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Maddie McCann criminal profiler claims hatchet job and threatens lawsuit against Seven West

Original Source: 9news Monday 24 April 2017

12:15pm April 24, 2017 By Mark Saunokonoko


Gerry and Kate McCann, parents of missing four-year-old Madeleine McCann, attend a press conference at a villa in Praia Da Luz. Source: AFP


The US criminal profiler featured on Channel 7's Madeleine McCann documentary is threatening legal action to sue journalist Rahni Sadler and Seven West Media.


Crime expert Pat Brown said she was "absolutely appalled" at how the Sunday Night show was edited to produce a one-sided pro-McCann view, and claimed she had been set up to be humiliated by Sadler.


A former Scotland Yard detective who also featured in the documentary told his analysis of Maddie's disappearance had been heavily distorted and that he would never work with Seven again.


The episode promised "major new developments", but ultimately failed to deliver on the much-hyped bombshell lead that would break the almost decade-long cold case open.


Washington DC-based Brown told that Sadler interviewed her exhaustively for an hour but only used fractional snippets that could ultimately make her a target for legal action from the McCanns.

"They edited it poorly. They edited it exactly the way they wanted to make me look - which was an idiot," Brown said.


Brown said Sadler "interrogated" her at length about the physical, circumstantial, and behavioral evidence that supported her theories that Kate and Gerry should still be considered suspects in what happened to Madeleine.


Rahni Sadler, reporter for Channel 7's Sunday Night show. Source: Seven


But Brown said only one part of the interview about theories of Kate and Gerry disposing of their daughter's body made it to the screen - and that did not include any of her reasoned analysis.


"They wanted the viewers to believe I said the McCanns were guilty of a crime. Then they did not use any of the important evidence I put forward to support a theory that the McCanns may well be involved. 

"They edited a number of other statements to make me look ridiculous." 

One such moment in the documentary came when Sadler asked Brown how it was possible the McCanns' friends, otherwise known as the Tapas 7, could all be involved in a cover-up.


US criminal profiler Pat Brown (right) appears on TV network CBS to discuss the Maddie McCann case in 2010. Source: CBS


Brown told her reply had been chopped, and it removed the crucial part where she said it was possible that one or two friends had helped create an alibi for the McCanns.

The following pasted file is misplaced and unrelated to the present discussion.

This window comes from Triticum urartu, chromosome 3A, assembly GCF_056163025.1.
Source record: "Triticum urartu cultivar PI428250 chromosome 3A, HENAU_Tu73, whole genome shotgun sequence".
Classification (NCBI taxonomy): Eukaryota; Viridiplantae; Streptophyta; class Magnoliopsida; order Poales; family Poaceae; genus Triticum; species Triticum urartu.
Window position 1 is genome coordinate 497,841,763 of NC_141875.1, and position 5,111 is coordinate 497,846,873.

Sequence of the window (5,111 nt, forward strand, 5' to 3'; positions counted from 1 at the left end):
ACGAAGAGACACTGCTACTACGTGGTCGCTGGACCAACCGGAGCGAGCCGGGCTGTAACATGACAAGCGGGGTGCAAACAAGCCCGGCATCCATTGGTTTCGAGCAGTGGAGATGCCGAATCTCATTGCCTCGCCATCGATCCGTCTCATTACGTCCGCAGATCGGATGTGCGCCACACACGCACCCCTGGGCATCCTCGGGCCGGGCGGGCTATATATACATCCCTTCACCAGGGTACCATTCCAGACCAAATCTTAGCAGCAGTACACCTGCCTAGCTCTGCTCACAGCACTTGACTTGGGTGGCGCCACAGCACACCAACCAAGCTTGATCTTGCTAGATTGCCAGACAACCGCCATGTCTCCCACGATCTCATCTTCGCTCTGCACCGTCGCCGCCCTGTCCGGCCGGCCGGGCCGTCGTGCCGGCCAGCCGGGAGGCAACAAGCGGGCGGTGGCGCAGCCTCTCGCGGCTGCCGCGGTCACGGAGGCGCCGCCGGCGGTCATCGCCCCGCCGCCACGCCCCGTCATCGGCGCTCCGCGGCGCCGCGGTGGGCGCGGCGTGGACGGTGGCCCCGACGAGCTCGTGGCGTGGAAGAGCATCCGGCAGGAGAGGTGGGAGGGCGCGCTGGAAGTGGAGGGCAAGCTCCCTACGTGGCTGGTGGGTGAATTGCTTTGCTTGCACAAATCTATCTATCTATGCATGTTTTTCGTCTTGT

Jane Tanner, a friend who was holidaying in Praia da Luz with the McCanns, was critical in driving the theory Madeleine was abducted after allegedly seeing a man carrying a child near apartment 5A. 

But Portuguese police have always harboured doubts over the validity of Tanner's statements, which changed several times as the investigation got underway. 

"Everything that I was trying to explain was eliminated in the final production," Brown said.


Kate McCann arrives at the headquarters of Policia Judiciaria, the Portuguese criminal police, for questioning 07 September 2007, in Portimao. Source: AFP


The documentary suggested Brown's book had been dropped by retailing giant Amazon because of its speculative content which theorised Kate and Gerry may have hidden Maddie's body after an accidental death in the holiday apartment.


The reality, according to documents seen by, was that Amazon was threatened by Carter-Ruck, the notorious London libel firm long employed by the McCanns to shut down negative headlines.


Brown said she had made numerous appearances on major US TV networks over a 15-year career and had never wanted to sue until now.


US-based attorney Brian Close, who is representing Brown, said he has identified defamation, intentional misrepresentation and false light as grounds for legal action against Sadler and Seven West Media.


Former London Met homicide detective Colin Sutton was also angered at the way his commentary had been manipulated in the edit suite.


He told the misrepresentations were "unfair, unethical and represents the sort of journalism with which I do not wish to be associated." has contacted Seven West Media for a statement but have not had comment at the time of publishing.



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